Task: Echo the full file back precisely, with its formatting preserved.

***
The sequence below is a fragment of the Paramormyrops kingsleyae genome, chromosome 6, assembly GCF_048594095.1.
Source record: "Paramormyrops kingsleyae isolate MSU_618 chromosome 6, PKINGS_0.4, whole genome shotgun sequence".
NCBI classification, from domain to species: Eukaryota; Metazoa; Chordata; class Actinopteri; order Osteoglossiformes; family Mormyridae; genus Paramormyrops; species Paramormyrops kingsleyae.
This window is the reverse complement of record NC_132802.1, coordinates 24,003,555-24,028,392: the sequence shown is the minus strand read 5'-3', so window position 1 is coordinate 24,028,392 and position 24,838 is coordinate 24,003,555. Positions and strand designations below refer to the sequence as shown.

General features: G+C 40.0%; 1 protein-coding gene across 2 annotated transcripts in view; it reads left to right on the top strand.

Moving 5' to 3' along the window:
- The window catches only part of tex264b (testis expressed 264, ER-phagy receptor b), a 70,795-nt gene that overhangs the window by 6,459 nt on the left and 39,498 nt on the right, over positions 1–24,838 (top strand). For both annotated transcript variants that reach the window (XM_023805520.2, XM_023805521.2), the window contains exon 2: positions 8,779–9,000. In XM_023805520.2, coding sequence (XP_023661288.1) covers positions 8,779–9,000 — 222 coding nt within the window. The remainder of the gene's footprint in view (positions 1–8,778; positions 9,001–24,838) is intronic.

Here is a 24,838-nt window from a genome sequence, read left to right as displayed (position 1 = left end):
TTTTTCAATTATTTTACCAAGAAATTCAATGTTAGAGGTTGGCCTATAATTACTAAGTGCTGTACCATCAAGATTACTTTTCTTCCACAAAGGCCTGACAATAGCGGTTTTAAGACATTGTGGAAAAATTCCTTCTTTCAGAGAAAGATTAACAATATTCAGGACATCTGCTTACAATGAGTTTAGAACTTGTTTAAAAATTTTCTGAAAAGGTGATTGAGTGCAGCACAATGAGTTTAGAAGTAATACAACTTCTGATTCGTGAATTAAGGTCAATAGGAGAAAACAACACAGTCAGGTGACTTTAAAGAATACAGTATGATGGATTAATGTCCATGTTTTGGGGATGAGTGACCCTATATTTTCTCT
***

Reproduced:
The sequence below is a fragment of the Paramormyrops kingsleyae genome, chromosome 6, assembly GCF_048594095.1.
Source record: "Paramormyrops kingsleyae isolate MSU_618 chromosome 6, PKINGS_0.4, whole genome shotgun sequence".
NCBI classification, from domain to species: Eukaryota; Metazoa; Chordata; class Actinopteri; order Osteoglossiformes; family Mormyridae; genus Paramormyrops; species Paramormyrops kingsleyae.
This window is the reverse complement of record NC_132802.1, coordinates 24,003,555-24,028,392: the sequence shown is the minus strand read 5'-3', so window position 1 is coordinate 24,028,392 and position 24,838 is coordinate 24,003,555. Positions and strand designations below refer to the sequence as shown.

General features: G+C 40.0%; 1 protein-coding gene across 2 annotated transcripts in view; it reads left to right on the top strand.

Moving 5' to 3' along the window:
- The window catches only part of tex264b (testis expressed 264, ER-phagy receptor b), a 70,795-nt gene that overhangs the window by 6,459 nt on the left and 39,498 nt on the right, over positions 1–24,838 (top strand). For both annotated transcript variants that reach the window (XM_023805520.2, XM_023805521.2), the window contains exon 2: positions 8,779–9,000. In XM_023805520.2, coding sequence (XP_023661288.1) covers positions 8,779–9,000 — 222 coding nt within the window. The remainder of the gene's footprint in view (positions 1–8,778; positions 9,001–24,838) is intronic.

Here is a 24,838-nt window from a genome sequence, read left to right as displayed (position 1 = left end):
TTTTTCAATTATTTTACCAAGAAATTCAATGTTAGAGGTTGGCCTATAATTACTAAGTGCTGTACCATCAAGATTACTTTTCTTCCACAAAGGCCTGACAATAGCGGTTTTAAGACATTGTGGAAAAATTCCTTCTTTCAGAGAAAGATTAACAATATTCAGGACATCTGCTTACAATGAGTTTAGAACTTGTTTAAAAATTTTCTGAAAAGGTGATTGAGTGCAGCACAATGAGTTTAGAAGTAATACAACTTCTGATTCGTGAATTAAGGTCAATAGGAGAAAACAACACAGTCAGGTGACTTTAAAGAATACAGTATGATGGATTAATGTCCATGTTTTGGGGATGAGTGACCCTATATTTTCTCT